School meal programs for children needed to improve education in America's poorest cities (Rep. Gwen Moore)

In Milwaukee – America’s ninth-poorest city for children – about one in three kids are faced with the harsh realities of poverty at breakfast, lunch and dinner.

Times have been tough for a while. As manufacturing jobs have left Milwaukee over the years, so too have the paychecks parents need to feed their kids. Unfortunately, in our country’s current economic decline, Milwaukee’s pain is shared by cities and towns all over America, where jobs are disappearing and families are struggling.

Despite the challenges facing Milwaukee and the nation, our children need to be eating three healthy meals each day. Studies have shown that when children go hungry, they are more likely to suffer from behavioral problems, poor attendance at school and difficulty learning.

That’s why I introduced two pieces of legislation this week to help fill the gap between what parents living in poverty can provide for their kids, and what we know kids actually need.

Along with Wisconsin Senators Herb Kohl and Russ Feingold, I introduced the Student Breakfast and Education Improvement Act of 2009. This bill would provide grants for universal school breakfast programs in schools across the country, awarded on a competitive basis. Schools with 65 percent of students who are eligible for free and reduced price lunch could apply for these grants.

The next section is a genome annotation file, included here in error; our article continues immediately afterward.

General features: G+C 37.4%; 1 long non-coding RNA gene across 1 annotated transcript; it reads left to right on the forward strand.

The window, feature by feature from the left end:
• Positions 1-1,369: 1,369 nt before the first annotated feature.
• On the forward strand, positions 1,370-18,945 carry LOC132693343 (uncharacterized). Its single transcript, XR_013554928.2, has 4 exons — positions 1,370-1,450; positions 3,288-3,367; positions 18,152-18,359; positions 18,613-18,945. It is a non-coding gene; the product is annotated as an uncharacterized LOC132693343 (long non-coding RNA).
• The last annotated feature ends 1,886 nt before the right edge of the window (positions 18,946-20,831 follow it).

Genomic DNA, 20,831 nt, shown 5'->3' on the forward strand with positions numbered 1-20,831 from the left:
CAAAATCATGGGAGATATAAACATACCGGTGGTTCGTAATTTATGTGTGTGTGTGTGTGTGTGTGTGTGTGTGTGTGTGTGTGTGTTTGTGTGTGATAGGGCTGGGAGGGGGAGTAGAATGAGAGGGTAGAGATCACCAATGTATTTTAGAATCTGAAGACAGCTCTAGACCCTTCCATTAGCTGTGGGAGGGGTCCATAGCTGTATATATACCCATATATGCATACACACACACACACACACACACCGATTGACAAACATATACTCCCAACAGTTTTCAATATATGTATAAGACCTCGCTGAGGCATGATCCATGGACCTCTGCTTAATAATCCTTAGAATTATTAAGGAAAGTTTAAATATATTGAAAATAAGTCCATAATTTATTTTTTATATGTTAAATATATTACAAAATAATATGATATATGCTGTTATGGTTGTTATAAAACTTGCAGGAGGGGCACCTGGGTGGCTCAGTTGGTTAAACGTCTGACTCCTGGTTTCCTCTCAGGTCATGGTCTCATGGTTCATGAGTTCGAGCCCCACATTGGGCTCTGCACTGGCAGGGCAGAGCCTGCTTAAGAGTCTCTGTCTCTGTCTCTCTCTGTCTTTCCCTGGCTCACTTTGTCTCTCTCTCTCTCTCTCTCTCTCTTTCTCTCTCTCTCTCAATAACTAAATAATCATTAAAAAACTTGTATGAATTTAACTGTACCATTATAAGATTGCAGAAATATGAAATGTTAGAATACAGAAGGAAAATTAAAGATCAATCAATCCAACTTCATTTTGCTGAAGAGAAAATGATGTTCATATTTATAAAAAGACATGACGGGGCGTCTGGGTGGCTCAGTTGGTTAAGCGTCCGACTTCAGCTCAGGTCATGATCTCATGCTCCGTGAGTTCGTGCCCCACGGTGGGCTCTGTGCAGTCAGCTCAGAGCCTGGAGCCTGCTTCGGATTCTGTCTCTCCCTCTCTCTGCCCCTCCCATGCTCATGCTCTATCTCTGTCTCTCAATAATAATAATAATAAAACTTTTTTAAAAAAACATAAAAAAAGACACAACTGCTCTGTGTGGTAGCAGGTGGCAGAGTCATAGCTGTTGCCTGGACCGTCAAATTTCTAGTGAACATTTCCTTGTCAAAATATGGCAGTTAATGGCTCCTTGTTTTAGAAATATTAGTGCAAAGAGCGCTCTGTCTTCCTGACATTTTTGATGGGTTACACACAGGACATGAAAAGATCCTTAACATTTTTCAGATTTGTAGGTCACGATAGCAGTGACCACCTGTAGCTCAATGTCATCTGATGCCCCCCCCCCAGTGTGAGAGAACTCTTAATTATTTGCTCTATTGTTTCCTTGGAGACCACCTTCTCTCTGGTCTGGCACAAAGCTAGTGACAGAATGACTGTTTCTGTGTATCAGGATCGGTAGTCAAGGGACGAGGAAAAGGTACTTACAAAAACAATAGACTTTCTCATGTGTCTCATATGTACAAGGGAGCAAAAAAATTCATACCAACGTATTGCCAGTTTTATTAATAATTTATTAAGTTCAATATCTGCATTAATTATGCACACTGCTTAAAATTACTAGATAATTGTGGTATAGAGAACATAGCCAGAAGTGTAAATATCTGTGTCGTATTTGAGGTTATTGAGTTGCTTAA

In Milwaukee, more than three quarters of public school students quality for free or reduced price lunch. Milwaukee Public Schools, in partnership with the Milwaukee Hunger Task Force, has implemented a pilot program that provides free breakfast to all students in more than 60 participating schools, and we have had great success. That is why I feel so strongly about expanding free breakfasts nationwide.

I also introduced the AFTERSchool Meals Act of 2009 this week, which would give all schools the authorization to provide suppers through either the school meals program that allows them to serve lunches, or through the Child and Adult Care Food Program (CACFP). Every day, 3.1 million children receive nutritious meals and snacks through CACFP, but only 10 states are authorized to serve suppers to children 18 and under through CACFP’s “At-Risk” After School Care Program.

Needy children should not have to go hungry because economic hardships prevent their parents from buying healthy foods for them to eat. We need America’s children to learn reading, writing, math and science – and we can’t have them distracted all day long because they are not getting enough to eat. Providing nutritious meals for kids who would otherwise go without is one of the most important actions we can take to improve education in Milwaukee, Wisconsin and in towns all across America where times are tough. Just like textbooks, pencils and notebooks, healthy meals are essential tools to help ensure students’ success in the classroom.